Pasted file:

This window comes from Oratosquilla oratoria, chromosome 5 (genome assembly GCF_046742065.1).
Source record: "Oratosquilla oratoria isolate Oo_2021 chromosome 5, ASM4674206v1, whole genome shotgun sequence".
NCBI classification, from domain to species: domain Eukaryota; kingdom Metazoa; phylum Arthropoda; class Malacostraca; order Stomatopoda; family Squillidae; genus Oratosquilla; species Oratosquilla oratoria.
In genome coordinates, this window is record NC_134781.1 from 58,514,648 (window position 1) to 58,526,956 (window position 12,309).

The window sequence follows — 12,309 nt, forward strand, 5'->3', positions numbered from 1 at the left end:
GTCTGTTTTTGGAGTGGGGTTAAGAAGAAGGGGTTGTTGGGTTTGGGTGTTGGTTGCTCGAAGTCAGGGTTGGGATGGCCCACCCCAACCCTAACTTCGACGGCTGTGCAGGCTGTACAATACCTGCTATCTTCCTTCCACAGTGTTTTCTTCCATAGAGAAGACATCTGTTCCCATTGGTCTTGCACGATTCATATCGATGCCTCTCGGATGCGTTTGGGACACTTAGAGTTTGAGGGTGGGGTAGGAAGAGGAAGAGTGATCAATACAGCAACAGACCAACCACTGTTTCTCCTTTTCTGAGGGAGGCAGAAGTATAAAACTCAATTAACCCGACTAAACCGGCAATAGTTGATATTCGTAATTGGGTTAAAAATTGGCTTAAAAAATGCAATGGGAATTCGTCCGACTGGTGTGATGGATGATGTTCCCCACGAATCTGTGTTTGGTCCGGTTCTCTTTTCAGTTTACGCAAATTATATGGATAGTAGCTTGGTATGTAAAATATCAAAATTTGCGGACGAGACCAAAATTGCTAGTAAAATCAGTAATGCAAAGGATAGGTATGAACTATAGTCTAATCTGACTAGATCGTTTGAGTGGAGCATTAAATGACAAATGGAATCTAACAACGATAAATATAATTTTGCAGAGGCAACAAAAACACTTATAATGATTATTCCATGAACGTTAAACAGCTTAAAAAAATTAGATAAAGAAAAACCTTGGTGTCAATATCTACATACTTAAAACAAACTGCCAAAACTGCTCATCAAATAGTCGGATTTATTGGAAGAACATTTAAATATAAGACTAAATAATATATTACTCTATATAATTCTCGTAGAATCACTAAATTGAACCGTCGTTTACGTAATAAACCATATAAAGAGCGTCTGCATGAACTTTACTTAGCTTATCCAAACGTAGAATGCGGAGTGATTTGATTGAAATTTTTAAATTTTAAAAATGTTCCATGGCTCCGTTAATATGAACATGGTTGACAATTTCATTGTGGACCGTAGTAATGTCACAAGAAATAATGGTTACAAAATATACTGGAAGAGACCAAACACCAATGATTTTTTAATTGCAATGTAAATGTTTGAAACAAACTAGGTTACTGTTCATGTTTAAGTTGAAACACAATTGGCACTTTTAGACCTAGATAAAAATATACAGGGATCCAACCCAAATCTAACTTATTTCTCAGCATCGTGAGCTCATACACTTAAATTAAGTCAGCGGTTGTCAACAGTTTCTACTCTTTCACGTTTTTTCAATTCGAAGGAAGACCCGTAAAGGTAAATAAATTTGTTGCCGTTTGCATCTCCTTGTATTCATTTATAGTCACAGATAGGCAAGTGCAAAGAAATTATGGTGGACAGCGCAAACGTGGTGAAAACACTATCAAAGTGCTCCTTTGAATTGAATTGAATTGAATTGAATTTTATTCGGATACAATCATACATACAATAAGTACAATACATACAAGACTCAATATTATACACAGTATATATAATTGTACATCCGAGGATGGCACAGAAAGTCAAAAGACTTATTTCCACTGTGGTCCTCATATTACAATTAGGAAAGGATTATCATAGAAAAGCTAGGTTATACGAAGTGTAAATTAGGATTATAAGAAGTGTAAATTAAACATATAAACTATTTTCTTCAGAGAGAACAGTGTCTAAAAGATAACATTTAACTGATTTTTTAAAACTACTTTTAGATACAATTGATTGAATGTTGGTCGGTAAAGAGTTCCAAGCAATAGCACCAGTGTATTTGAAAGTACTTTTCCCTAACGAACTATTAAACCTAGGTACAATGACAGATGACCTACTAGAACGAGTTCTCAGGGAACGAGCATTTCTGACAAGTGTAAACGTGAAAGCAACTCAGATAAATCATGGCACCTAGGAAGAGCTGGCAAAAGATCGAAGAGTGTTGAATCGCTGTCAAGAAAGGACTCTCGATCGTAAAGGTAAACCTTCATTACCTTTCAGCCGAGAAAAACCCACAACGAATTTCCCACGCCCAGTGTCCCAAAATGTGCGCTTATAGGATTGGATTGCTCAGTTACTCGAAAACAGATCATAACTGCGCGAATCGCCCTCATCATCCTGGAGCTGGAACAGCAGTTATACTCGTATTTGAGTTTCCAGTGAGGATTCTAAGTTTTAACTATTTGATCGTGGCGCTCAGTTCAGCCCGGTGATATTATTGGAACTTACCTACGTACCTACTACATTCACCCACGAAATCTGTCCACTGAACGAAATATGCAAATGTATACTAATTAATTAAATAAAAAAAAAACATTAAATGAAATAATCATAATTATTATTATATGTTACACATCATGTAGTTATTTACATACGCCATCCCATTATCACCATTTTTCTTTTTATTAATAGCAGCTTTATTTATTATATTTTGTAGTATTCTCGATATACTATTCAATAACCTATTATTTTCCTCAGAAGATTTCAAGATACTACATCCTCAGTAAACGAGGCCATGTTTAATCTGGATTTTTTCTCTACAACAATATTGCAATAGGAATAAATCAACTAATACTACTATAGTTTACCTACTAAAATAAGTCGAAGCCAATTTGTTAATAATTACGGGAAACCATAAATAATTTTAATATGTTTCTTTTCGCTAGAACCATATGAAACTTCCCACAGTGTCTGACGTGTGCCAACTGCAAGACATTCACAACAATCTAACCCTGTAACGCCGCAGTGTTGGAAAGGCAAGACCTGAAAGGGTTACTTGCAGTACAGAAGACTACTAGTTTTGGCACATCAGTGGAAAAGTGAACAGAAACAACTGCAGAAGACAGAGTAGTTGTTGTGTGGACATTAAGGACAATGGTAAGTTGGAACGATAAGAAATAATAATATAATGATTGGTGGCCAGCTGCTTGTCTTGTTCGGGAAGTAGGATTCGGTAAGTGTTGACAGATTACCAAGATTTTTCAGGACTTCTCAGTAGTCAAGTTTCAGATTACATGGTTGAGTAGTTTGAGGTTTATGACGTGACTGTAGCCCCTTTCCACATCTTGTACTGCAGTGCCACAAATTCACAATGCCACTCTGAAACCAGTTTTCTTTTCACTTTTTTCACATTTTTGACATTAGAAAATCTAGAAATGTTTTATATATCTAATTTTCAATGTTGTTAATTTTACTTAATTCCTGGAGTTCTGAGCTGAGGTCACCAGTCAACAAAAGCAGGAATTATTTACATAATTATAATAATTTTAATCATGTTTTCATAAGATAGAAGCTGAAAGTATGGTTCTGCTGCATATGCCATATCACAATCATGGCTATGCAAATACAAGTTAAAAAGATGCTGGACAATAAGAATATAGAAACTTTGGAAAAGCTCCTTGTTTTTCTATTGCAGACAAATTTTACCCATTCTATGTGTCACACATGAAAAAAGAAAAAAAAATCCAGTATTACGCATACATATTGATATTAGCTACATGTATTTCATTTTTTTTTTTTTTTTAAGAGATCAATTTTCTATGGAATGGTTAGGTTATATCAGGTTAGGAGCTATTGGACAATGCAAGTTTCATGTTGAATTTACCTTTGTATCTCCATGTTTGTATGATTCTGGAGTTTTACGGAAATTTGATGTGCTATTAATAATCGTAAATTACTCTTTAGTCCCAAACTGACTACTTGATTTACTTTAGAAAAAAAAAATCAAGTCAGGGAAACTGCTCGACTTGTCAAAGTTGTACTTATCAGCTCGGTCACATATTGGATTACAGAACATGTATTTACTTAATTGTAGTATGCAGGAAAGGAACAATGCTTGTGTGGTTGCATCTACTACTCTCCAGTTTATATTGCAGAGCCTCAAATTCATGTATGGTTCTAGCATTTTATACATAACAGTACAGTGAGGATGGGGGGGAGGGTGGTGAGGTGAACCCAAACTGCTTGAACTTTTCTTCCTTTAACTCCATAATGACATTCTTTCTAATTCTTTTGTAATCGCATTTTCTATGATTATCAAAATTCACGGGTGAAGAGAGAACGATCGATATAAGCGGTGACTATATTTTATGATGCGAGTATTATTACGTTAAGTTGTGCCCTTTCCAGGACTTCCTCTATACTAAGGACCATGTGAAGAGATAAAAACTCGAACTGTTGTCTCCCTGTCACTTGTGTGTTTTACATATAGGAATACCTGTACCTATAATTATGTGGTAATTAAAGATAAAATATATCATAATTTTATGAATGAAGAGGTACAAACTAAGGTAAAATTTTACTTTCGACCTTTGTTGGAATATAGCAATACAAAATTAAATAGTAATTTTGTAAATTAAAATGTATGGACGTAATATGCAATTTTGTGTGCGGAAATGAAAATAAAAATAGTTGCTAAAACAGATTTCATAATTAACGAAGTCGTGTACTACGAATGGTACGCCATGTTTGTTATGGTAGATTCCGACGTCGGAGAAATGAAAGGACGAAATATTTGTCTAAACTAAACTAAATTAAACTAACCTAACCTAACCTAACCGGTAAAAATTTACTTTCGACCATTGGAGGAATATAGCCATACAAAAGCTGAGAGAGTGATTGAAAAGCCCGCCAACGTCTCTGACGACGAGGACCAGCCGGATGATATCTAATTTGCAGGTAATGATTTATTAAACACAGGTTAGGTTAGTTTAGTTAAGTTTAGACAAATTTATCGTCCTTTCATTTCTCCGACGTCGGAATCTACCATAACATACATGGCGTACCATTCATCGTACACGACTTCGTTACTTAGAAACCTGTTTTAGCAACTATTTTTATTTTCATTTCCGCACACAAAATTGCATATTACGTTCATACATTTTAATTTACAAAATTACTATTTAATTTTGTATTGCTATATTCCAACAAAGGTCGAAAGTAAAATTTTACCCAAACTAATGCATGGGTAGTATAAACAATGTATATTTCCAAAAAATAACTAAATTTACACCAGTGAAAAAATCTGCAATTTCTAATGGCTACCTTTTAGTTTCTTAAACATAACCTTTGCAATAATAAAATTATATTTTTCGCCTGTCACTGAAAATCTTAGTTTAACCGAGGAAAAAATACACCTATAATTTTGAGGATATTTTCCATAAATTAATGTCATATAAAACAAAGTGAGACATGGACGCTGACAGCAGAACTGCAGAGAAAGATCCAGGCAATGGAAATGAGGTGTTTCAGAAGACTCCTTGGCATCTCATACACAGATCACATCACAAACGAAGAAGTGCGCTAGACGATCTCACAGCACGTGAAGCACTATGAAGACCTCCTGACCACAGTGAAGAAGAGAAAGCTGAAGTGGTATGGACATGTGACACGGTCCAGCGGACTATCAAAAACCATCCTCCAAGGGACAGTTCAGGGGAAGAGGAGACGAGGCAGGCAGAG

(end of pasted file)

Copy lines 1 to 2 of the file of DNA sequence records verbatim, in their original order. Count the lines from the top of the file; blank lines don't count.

This window comes from Oratosquilla oratoria, chromosome 5 (genome assembly GCF_046742065.1).
Source record: "Oratosquilla oratoria isolate Oo_2021 chromosome 5, ASM4674206v1, whole genome shotgun sequence".